Opportunities and challenges in a digital era – Cities meeting with Margrethe Vestager

17 September 2020

The platform economy has delivered a range of new services for people, from easy home deliveries, to on-your-doorstep mobility options and hassle-free city trips.

For cities this brings obvious benefits, such as greater revenues from tourism. But there is another, more insidious side: the consequences of illegal rentals, for example, can include reducing the stock of houses intended for residential use, the increase of nuisances (e.g. noise disturbance) in city districts, and sometimes breaching other areas of public safety such as how many people can stay in one location.

This was one of the points on the agenda on Thursday 17 September when mayors and leaders from 12 Eurocities members held an online roundtable with European Commission Executive Vice-President Margrethe Vestager.

“Digital platforms have a huge impact on European cities, in particular in Short Term Holiday Rentals,” noted Femke Halsema, Mayor of Amsterdam. “We all know the future is digital, which brings innovation, growth and opportunities for all. But we do need another regulatory approach to these digital services to ensure both the well-being and freedom of our citizens.”

Indeed, as the mayor, and others, pointed out, in places where the current freedom for digital services is not serving the public interest, current European legislation makes it very difficult for city administrations to take effective measures against globally operating companies.

As Laia Bonet, Deputy Mayor for Barcelona, put it, “We cannot protect local retail against Amazon’s unfair competition. We cannot ensure the right to housing if Airbnb and short-term housing rental platforms do not comply with the rules that govern the real estate market. We cannot fully deploy digitalisation strategies if we do not make sure that everyone has access to internet and the skills to use it.”

Navigating choppy waters

Ahead of the European Commission’s announced Digital Services Act, the city representatives shared proposals with Executive Vice-President Vestager on topics ranging from obliging platforms to share relevant data, key to any efficient controlling and enforcement system; to holding platforms liable for the content they display; to ensuring better cooperation and compliance with local rules.

With this in mind, and as both Mayor Jacek Majchrowski, Krakow and Secretary of State, Wenke Christoph, Berlin pointed out, one of the needed elements to protect the general interest is better access to data. More precise data – on locations where, for instance, Short term holiday Rental (STHR) activity takes place, on the number of days of such activity per year, data on the number of ‘guests’ that are involved in STHR activity – would enable city administration to better serve the interests of residents, which are their primary concern.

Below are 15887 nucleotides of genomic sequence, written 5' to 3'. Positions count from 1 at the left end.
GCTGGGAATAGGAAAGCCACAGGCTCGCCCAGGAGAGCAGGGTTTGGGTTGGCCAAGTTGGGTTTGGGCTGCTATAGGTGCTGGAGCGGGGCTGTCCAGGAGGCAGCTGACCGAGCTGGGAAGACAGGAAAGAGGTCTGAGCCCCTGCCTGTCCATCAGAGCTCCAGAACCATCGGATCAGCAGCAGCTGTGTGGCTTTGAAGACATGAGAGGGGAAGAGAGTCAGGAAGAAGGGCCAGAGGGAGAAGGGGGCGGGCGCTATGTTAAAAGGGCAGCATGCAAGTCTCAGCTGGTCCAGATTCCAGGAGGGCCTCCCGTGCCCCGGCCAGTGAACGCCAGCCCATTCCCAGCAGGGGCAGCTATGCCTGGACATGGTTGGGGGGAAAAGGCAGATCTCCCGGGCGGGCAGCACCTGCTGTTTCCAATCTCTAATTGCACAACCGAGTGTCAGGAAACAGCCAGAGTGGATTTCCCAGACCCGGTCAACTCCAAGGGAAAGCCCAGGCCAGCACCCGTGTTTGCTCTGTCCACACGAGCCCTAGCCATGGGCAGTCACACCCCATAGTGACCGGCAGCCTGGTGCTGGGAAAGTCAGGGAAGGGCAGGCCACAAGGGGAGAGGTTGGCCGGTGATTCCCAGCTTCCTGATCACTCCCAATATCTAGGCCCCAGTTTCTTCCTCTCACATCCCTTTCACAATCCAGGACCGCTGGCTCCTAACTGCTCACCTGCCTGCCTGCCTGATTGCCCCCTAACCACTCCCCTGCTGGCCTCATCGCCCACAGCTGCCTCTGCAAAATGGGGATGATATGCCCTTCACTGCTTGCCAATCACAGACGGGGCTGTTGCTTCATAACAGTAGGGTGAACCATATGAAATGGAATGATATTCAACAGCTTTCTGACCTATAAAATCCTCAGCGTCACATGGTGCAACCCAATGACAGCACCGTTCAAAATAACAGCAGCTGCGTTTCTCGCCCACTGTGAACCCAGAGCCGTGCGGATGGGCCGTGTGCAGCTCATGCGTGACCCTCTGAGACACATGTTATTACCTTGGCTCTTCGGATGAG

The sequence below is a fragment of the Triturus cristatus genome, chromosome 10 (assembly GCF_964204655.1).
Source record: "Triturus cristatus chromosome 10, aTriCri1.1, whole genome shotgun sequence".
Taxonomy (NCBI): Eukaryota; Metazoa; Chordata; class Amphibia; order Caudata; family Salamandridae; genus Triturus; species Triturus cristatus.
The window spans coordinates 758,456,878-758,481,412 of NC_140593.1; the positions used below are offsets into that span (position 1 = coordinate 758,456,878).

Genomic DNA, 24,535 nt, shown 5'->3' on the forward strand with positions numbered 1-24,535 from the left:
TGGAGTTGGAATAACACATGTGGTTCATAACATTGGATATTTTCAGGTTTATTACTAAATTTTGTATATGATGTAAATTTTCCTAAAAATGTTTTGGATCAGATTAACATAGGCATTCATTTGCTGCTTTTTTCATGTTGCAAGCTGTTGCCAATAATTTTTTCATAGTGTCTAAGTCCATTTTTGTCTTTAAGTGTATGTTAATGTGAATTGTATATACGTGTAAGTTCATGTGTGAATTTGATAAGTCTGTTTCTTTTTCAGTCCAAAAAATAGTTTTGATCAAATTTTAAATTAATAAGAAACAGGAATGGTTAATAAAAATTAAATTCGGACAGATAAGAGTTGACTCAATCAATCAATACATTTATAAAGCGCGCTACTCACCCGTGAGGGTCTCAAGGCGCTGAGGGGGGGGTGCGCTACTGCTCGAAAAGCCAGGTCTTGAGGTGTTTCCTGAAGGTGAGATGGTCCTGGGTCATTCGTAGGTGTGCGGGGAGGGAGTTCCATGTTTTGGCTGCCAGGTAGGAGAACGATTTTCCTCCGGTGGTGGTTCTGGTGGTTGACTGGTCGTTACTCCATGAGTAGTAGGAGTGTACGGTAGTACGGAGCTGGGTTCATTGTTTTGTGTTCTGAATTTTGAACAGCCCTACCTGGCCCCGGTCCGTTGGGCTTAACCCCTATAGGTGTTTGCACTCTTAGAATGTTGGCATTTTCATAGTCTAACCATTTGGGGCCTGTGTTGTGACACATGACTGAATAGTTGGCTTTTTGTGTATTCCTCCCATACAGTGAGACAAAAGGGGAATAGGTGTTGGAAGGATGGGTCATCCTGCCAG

Speaking to Eurocities ahead of the event, Anne Hidalgo, Mayor of Paris, said: “We are not against the platforms, but they must abide with local and national regulations. It is time for a new European regulatory approach that serves first and foremost the general interest, which is for us accessibility of housing and the liveability in our cities.”

Cities, as the closest level of government to citizens, are only too keenly aware that the digital transformation can create both new opportunities but also new layers of inequalities, unless the policies guiding the process are user-centric and citizens-focused.

Indeed, in their recent joint statement by 22 European cities, the city representatives pointed out that cities welcome tourism. In his intervention for example, Zdeněk Hřib, Mayor of Prague, shared that by 2025 his city is expected to have the same number of tourists as Rome – a city twice the size – and the cities see tourism as an important source of income and employment for many people, but the responsible rental of private homes can only be done if the necessary regulation is in place.

Several of the city representatives shared the sentiment that what is illegal offline should also be illegal online, with Bordeaux and Porto outlining that effectively registering which properties are registered with short term rental platforms is a crucial first step.

“They don’t play by the same rules,” commented Philippe Close, Mayor of Brussels.

Time for new regulations

In many ways city administrations are drivers of the digital transformation: cities power innovation ecosystems, invest in tech start-ups, support digital skills development, and provide public services informed by local data. Cities are natural allies to the European policy makers working towards a more digitalised society, which puts people first.

And in this endeavour, cities are ready and able to “work with the European Commission to ensure an effective EU framework that protects and empowers people and businesses, while ensuring data and new technologies are used to deliver better public policy,” said Dario Nardella, Mayor of Florence and Vice President of Eurocities.

In her response Executive Vice-President Vestager conceded that, “better cooperation between platforms and public authorities will be a prerequisite for a proper enforcement of the Digital Services Act. It will provide a modern and harmonised regulatory framework, and take account of the needs of national and local administrations and compliance with local rules, while providing a predictable environment for innovative digital services.”

Eurocities new on paper on the Digital Services Act explores how to make digital opportunities work for people and the public good. Read it here:


Alex Godson Eurocities Writer